We do believe that volatility will persist through the end of the year
Listen to On the Minds of Investors
At the end of last week, it looked like the equity market pullback that everyone had been expecting was finally beginning to materialize. However, at a time when corporate and economic fundamentals are weak, and expected to remain impaired for the foreseeable future, investors are increasingly taking their cues from the macro data. As we have touched on in prior posts, investors seem focused on three things: the rate of COVID-19 case growth, the policy response and the potential for a strong rebound in corporate profits over the coming 18 months. When viewed through this lens, the equity rally that we have seen begins to make a bit more sense.
On the data front, markets are focused on rate of change, rather than absolute levels. That is all well and good when the data is improving, but it is important to recognize that there are limits to how long this can continue. Until we have a vaccine, there will be a limit to how much the economy is able to re-open; as a result, the pace of improvement will gradually slow, and markets will shift their focus to the level of the data, rather than the direction. Take the May retail sales report as an example; markets cheered the 17.2% m/m increase in sales, but ignored the fact that the level remains more than 8% below the January/February average. Furthermore, if we assume monthly retail sales growth is in line with its 10-year average going forward, we will not surpass the January/February average until October 2022.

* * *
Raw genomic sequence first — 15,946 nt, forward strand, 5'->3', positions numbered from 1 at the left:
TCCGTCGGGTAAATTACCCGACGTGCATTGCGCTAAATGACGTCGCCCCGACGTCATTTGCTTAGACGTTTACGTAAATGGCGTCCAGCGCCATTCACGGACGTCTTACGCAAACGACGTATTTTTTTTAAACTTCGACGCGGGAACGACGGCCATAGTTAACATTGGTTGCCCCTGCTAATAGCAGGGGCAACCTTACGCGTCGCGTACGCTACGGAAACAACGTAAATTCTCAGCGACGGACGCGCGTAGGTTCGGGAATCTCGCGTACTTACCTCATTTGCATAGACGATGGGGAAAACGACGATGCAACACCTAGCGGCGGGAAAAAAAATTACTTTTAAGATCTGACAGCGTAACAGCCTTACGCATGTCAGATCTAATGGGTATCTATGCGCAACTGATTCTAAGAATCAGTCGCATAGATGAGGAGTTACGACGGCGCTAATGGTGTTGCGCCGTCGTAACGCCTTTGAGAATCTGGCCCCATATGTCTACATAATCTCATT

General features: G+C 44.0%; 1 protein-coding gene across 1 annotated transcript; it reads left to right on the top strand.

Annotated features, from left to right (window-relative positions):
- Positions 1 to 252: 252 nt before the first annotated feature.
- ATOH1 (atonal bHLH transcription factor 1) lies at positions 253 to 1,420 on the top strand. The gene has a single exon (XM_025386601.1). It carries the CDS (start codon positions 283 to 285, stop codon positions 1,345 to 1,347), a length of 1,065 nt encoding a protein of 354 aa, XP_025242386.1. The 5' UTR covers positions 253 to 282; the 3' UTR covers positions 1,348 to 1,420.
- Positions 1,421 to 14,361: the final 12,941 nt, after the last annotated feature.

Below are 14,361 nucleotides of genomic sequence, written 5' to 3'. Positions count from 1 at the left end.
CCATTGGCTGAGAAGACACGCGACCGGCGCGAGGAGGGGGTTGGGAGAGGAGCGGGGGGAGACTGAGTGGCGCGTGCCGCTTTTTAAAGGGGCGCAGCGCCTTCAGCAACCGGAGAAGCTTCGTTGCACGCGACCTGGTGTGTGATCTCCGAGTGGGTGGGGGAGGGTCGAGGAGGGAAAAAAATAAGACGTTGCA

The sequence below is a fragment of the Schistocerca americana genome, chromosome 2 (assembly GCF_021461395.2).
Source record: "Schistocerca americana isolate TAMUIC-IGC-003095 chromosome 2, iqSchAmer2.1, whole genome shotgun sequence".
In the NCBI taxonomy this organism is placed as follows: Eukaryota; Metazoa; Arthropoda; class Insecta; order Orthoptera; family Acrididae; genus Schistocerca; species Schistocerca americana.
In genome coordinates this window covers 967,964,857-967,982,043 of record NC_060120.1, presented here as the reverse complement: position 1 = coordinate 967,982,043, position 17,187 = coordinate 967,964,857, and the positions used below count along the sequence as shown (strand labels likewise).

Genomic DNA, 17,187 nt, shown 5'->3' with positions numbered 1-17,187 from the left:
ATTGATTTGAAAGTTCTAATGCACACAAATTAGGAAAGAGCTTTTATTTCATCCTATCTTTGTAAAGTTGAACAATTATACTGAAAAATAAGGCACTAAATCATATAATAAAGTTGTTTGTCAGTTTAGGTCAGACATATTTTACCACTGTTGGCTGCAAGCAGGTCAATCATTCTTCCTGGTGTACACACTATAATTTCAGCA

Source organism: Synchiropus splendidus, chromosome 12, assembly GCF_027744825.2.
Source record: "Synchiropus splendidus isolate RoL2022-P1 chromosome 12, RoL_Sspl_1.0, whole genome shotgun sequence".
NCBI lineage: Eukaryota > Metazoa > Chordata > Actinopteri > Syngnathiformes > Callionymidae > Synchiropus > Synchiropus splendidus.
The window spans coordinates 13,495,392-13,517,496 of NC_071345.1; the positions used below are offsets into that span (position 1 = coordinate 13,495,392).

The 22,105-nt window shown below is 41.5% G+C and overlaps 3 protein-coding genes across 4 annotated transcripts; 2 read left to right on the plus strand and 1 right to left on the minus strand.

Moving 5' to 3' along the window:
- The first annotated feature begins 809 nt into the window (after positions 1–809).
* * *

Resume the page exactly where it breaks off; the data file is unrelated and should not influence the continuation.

On the policy side, the taps are open and stimulus is flowing. Last week saw the Federal Reserve (Fed) suggest that policy rates will remain at the zero bound through 2022, and the beginning of this week saw them commit to purchasing corporate bonds in the secondary market. On the fiscal side, there is a clear expectation that the bazooka will be fired again; this will likely extend unemployment benefits through the end of the year, and preliminary reports suggest that an infrastructure package is also being discussed.
So the stars seem to be aligned – the data is getting better, policy on all fronts is accommodative and case growth remains under control. While a second wave of infection or removal of policy supports would cause markets to pull back, it is unclear whether either of those will materialize in the near-term. As such, we remain focused on the ability of the economic data to continue surprising to the upside, and would expect that as things cool off in the coming months, markets will begin to focus on the challenges facing the economy going forward. While we do not think this would precipitate a re-test of the March lows, we do believe that volatility will persist through year-end.
Oh, and don’t forget about the November election...
Case growth, economic activity, policy stimulus and the stock market
S&P 500 index, average z-score of U.S. COVID-19 case growth, “stimulus” story count and Citi Economic Surprise Index